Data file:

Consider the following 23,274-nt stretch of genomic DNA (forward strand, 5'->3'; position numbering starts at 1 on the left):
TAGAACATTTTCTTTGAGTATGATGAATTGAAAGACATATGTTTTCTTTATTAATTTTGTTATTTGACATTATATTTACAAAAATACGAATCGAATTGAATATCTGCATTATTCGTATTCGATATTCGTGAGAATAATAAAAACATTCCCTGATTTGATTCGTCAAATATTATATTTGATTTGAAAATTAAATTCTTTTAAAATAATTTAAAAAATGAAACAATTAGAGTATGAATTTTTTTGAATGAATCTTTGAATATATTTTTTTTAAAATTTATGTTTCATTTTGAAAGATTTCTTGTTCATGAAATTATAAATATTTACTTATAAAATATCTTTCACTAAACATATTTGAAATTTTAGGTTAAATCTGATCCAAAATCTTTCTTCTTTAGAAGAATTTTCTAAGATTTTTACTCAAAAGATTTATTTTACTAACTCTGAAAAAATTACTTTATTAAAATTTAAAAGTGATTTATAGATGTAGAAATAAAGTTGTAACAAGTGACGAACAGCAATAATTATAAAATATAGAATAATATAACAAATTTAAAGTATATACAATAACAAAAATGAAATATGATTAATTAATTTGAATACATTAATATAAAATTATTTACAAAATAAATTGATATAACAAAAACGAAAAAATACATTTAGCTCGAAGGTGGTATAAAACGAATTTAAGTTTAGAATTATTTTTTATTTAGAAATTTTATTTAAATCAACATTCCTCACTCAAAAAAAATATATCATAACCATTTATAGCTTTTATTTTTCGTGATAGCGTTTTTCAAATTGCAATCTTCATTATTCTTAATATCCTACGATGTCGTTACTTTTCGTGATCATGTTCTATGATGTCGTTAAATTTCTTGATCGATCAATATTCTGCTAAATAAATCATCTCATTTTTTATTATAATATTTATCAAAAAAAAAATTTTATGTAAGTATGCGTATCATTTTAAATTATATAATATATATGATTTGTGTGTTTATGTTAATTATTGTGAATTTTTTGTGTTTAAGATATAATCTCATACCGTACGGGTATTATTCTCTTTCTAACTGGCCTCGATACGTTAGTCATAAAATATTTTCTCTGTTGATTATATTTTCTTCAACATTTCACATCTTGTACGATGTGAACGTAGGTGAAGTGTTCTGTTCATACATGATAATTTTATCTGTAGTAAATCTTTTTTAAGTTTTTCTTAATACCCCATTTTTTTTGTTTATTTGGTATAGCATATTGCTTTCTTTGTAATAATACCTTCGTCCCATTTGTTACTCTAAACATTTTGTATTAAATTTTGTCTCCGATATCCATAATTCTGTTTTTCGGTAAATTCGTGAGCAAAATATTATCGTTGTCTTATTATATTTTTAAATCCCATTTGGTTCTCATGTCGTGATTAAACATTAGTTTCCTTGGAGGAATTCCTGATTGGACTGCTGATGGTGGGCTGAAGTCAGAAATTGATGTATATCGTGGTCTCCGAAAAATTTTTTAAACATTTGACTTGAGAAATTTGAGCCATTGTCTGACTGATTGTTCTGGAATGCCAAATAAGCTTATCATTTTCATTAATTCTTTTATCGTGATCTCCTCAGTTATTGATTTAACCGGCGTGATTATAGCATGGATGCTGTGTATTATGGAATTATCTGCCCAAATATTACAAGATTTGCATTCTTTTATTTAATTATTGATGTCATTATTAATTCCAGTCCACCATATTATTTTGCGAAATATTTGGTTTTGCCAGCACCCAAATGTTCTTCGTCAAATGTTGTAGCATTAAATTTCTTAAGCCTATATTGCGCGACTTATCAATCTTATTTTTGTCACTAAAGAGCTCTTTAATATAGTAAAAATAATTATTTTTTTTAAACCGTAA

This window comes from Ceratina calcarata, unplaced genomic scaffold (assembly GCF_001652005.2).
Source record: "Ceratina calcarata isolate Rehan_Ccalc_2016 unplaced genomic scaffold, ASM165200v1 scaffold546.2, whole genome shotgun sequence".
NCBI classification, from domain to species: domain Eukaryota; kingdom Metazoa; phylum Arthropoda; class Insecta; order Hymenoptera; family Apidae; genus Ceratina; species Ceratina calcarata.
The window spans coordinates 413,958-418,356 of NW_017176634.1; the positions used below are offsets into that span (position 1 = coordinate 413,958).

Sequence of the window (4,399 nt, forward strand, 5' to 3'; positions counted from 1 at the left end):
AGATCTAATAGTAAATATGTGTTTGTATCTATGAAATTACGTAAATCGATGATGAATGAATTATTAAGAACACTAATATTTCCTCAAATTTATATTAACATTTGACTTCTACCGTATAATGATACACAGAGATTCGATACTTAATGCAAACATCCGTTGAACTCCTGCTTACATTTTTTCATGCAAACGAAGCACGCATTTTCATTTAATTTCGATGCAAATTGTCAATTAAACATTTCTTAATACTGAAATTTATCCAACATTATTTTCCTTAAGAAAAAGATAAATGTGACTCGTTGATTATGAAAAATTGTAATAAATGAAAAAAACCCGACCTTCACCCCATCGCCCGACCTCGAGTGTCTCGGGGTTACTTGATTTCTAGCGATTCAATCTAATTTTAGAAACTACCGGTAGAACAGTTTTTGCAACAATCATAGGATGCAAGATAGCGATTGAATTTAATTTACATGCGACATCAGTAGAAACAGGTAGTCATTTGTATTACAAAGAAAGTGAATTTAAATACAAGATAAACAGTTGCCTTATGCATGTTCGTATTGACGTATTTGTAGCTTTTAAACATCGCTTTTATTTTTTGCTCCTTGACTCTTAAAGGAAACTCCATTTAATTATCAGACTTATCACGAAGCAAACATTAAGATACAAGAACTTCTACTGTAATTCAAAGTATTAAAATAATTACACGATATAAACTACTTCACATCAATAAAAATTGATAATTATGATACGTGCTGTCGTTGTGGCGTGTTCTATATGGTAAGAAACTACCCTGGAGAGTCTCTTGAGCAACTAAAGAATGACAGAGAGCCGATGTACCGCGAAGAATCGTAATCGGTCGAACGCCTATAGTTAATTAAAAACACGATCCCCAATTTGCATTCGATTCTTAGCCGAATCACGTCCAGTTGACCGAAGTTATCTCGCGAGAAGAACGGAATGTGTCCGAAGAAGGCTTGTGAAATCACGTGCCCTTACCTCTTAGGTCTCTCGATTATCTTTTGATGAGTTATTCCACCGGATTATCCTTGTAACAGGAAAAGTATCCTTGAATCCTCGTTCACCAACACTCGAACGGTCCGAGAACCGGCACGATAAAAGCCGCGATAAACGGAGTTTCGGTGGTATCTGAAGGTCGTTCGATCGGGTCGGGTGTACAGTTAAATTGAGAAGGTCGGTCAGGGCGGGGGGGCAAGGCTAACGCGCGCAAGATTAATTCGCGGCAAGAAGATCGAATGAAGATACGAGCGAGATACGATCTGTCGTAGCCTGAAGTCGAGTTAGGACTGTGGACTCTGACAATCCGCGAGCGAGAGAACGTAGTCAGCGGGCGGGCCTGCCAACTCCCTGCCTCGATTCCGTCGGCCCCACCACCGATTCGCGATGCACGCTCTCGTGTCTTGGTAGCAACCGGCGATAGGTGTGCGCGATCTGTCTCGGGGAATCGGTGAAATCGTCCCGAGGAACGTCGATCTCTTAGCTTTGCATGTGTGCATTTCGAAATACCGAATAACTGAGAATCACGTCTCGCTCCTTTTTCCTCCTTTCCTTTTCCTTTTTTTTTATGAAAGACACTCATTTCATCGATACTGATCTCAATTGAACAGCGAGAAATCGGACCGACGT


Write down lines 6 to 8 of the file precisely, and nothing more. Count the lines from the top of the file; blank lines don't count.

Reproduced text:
The window spans coordinates 413,958-418,356 of NW_017176634.1; the positions used below are offsets into that span (position 1 = coordinate 413,958).

Sequence of the window (4,399 nt, forward strand, 5' to 3'; positions counted from 1 at the left end):
AGATCTAATAGTAAATATGTGTTTGTATCTATGAAATTACGTAAATCGATGATGAATGAATTATTAAGAACACTAATATTTCCTCAAATTTATATTAACATTTGACTTCTACCGTATAATGATACACAGAGATTCGATACTTAATGCAAACATCCGTTGAACTCCTGCTTACATTTTTTCATGCAAACGAAGCACGCATTTTCATTTAATTTCGATGCAAATTGTCAATTAAACATTTCTTAATACTGAAATTTATCCAACATTATTTTCCTTAAGAAAAAGATAAATGTGACTCGTTGATTATGAAAAATTGTAATAAATGAAAAAAACCCGACCTTCACCCCATCGCCCGACCTCGAGTGTCTCGGGGTTACTTGATTTCTAGCGATTCAATCTAATTTTAGAAACTACCGGTAGAACAGTTTTTGCAACAATCATAGGATGCAAGATAGCGATTGAATTTAATTTACATGCGACATCAGTAGAAACAGGTAGTCATTTGTATTACAAAGAAAGTGAATTTAAATACAAGATAAACAGTTGCCTTATGCATGTTCGTATTGACGTATTTGTAGCTTTTAAACATCGCTTTTATTTTTTGCTCCTTGACTCTTAAAGGAAACTCCATTTAATTATCAGACTTATCACGAAGCAAACATTAAGATACAAGAACTTCTACTGTAATTCAAAGTATTAAAATAATTACACGATATAAACTACTTCACATCAATAAAAATTGATAATTATGATACGTGCTGTCGTTGTGGCGTGTTCTATATGGTAAGAAACTACCCTGGAGAGTCTCTTGAGCAACTAAAGAATGACAGAGAGCCGATGTACCGCGAAGAATCGTAATCGGTCGAACGCCTATAGTTAATTAAAAACACGATCCCCAATTTGCATTCGATTCTTAGCCGAATCACGTCCAGTTGACCGAAGTTATCTCGCGAGAAGAACGGAATGTGTCCGAAGAAGGCTTGTGAAATCACGTGCCCTTACCTCTTAGGTCTCTCGATTATCTTTTGATGAGTTATTCCACCGGATTATCCTTGTAACAGGAAAAGTATCCTTGAATCCTCGTTCACCAACACTCGAACGGTCCGAGAACCGGCACGATAAAAGCCGCGATAAACGGAGTTTCGGTGGTATCTGAAGGTCGTTCGATCGGGTCGGGTGTACAGTTAAATTGAGAAGGTCGGTCAGGGCGGGGGGGCAAGGCTAACGCGCGCAAGATTAATTCGCGGCAAGAAGATCGAATGAAGATACGAGCGAGATACGATCTGTCGTAGCCTGAAGTCGAGTTAGGACTGTGGACTCTGACAATCCGCGAGCGAGAGAACGTAGTCAGCGGGCGGGCCTGCCAACTCCCTGCCTCGATTCCGTCGGCCCCACCACCGATTCGCGATGCACGCTCTCGTGTCTTGGTAGCAACCGGCGATAGGTGTGCGCGATCTGTCTCGGGGAATCGGTGAAATCGTCCCGAGGAACGTCGATCTCTTAGCTTTGCATGTGTGCATTTCGAAATACCGAATAACTGAGAATCACGTCTCGCTCCTTTTTCCTCCTTTCCTTTTCCTTTTTTTTTATGAAAGACACTCATTTCATCGATACTGATCTCAATTGAACAGCGAGAAATCGGACCGACGT